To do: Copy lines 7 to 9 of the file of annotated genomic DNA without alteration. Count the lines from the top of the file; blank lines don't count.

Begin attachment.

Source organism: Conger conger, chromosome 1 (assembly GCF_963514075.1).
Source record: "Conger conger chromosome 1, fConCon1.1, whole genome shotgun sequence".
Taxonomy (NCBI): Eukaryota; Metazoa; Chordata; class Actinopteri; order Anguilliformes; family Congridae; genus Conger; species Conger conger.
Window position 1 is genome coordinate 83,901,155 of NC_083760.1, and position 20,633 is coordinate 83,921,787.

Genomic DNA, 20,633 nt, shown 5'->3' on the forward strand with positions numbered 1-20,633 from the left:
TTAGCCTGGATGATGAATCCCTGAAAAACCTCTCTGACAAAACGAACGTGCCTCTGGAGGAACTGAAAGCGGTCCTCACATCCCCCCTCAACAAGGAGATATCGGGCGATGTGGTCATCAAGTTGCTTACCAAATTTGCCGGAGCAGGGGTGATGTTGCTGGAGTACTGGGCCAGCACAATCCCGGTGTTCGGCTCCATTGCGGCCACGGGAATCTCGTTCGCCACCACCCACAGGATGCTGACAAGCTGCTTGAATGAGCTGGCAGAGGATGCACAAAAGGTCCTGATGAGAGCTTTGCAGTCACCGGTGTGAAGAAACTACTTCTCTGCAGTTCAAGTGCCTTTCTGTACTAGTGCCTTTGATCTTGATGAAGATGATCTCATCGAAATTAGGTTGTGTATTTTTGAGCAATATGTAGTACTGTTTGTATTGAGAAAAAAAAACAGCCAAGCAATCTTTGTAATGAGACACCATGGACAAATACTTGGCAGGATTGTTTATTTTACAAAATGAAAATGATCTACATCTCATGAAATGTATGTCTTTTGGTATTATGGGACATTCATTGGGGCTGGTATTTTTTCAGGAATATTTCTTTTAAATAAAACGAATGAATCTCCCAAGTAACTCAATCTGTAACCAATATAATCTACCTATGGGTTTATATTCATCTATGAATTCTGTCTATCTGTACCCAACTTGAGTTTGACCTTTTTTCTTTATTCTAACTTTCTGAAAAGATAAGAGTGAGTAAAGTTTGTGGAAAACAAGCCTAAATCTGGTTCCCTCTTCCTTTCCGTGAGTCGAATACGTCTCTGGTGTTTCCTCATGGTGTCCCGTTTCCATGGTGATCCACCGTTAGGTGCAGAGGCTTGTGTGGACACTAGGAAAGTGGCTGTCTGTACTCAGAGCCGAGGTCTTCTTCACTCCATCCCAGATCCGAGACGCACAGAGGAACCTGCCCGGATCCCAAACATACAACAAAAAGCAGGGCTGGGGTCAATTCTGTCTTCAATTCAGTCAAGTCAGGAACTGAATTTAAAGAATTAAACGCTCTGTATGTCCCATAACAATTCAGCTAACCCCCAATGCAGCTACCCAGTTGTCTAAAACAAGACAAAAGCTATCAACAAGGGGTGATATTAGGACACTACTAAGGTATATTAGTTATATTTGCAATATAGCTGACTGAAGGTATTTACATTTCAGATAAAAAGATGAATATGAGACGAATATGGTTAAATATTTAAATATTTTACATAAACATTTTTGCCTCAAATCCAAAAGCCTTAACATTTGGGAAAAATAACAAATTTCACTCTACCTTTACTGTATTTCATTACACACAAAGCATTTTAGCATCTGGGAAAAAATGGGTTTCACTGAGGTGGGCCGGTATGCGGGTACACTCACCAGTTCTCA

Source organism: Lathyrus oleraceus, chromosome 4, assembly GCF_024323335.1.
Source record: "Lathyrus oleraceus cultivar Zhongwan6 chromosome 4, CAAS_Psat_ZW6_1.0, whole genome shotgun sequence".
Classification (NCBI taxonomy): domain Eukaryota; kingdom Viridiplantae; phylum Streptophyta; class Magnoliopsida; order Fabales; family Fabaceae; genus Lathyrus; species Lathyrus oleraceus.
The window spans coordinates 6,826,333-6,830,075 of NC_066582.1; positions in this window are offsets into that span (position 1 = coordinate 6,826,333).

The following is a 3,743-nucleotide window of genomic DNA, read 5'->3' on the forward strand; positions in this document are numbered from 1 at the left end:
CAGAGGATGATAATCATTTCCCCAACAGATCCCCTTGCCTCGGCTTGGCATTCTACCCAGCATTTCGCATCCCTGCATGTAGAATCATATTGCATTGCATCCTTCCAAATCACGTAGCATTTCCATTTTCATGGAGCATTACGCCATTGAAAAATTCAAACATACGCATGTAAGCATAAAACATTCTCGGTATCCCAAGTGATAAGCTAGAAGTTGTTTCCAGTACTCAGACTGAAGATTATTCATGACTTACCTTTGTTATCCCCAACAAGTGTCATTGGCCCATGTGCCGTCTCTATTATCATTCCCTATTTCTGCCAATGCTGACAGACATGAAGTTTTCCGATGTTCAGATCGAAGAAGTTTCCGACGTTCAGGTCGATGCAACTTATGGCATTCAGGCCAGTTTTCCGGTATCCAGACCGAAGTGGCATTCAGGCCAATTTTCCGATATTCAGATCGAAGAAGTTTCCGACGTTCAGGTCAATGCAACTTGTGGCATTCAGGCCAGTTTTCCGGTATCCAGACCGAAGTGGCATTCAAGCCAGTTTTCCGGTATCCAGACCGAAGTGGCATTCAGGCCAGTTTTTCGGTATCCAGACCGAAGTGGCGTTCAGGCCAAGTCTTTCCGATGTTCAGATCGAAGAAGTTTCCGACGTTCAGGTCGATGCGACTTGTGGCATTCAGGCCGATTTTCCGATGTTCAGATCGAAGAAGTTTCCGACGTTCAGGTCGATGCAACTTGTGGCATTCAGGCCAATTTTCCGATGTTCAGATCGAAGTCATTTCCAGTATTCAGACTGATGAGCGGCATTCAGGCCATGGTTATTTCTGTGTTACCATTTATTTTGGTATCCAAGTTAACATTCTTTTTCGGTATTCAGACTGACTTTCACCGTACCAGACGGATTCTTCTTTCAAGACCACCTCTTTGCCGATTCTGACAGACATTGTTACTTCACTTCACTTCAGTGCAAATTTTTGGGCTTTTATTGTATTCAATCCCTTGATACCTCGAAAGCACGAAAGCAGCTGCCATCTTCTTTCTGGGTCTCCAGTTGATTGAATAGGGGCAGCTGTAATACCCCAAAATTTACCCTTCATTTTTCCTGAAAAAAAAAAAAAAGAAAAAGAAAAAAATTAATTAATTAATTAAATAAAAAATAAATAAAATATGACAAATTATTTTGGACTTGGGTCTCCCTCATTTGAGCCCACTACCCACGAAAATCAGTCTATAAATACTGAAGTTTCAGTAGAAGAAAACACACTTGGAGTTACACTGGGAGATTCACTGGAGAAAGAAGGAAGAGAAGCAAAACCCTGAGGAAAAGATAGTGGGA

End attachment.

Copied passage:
Source organism: Lathyrus oleraceus, chromosome 4, assembly GCF_024323335.1.
Source record: "Lathyrus oleraceus cultivar Zhongwan6 chromosome 4, CAAS_Psat_ZW6_1.0, whole genome shotgun sequence".
Classification (NCBI taxonomy): domain Eukaryota; kingdom Viridiplantae; phylum Streptophyta; class Magnoliopsida; order Fabales; family Fabaceae; genus Lathyrus; species Lathyrus oleraceus.